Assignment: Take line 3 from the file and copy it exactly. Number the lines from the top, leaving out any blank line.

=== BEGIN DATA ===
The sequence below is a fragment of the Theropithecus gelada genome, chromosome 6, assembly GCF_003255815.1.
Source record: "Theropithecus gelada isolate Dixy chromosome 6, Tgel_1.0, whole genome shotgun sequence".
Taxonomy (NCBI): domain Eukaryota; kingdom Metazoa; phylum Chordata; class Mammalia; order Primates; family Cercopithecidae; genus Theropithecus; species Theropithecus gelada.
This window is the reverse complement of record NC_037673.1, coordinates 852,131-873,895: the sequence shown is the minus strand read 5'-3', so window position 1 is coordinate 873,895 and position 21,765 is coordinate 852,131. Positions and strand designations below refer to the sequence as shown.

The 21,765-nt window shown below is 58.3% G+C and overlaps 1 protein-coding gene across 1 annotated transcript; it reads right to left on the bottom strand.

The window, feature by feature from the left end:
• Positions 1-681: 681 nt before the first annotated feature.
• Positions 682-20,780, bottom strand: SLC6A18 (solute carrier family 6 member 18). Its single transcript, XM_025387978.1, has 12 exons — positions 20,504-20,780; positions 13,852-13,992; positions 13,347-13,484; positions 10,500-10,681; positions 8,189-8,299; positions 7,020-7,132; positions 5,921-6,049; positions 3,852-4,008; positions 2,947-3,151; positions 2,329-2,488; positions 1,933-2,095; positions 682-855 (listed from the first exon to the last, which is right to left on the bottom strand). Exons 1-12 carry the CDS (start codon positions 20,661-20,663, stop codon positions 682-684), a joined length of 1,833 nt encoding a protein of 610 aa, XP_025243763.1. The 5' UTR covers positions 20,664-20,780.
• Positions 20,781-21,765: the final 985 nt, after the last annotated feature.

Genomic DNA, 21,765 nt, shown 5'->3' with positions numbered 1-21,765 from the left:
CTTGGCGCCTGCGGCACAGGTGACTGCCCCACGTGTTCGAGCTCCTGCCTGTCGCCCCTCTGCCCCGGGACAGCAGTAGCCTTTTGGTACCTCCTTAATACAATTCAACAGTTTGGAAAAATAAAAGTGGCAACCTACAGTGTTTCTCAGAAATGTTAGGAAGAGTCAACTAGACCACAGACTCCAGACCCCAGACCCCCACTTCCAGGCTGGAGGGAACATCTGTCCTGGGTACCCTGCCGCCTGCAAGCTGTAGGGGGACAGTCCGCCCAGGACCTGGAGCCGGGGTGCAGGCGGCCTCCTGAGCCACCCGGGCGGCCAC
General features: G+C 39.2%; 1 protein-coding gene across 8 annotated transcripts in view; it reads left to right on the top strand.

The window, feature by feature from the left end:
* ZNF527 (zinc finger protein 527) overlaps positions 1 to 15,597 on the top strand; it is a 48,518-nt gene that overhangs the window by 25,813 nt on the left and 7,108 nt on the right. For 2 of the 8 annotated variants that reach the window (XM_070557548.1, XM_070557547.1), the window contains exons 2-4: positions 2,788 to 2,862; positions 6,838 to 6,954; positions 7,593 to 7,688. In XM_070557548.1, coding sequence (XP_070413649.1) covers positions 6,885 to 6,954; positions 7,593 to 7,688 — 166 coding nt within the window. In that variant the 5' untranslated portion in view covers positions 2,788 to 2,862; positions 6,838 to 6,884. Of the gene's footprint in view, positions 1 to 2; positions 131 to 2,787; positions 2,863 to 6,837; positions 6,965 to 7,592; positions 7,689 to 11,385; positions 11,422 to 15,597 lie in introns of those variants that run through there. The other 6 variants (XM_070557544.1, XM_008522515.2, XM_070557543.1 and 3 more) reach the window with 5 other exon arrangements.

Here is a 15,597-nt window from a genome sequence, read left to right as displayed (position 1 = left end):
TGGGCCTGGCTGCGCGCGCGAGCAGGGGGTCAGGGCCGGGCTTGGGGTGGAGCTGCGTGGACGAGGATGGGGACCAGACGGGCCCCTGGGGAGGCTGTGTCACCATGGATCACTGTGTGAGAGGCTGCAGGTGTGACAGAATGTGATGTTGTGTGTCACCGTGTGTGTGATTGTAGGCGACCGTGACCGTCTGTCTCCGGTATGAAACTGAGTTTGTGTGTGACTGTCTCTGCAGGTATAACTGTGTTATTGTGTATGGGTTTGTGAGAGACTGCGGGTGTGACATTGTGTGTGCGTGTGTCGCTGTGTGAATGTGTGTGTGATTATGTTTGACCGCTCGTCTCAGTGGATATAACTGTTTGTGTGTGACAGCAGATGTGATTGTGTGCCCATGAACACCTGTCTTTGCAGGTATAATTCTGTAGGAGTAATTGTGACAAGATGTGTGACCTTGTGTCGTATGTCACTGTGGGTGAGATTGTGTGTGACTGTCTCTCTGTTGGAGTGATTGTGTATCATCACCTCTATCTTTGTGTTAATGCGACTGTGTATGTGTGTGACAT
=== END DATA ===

Taxonomy (NCBI): domain Eukaryota; kingdom Metazoa; phylum Chordata; class Mammalia; order Primates; family Cercopithecidae; genus Theropithecus; species Theropithecus gelada.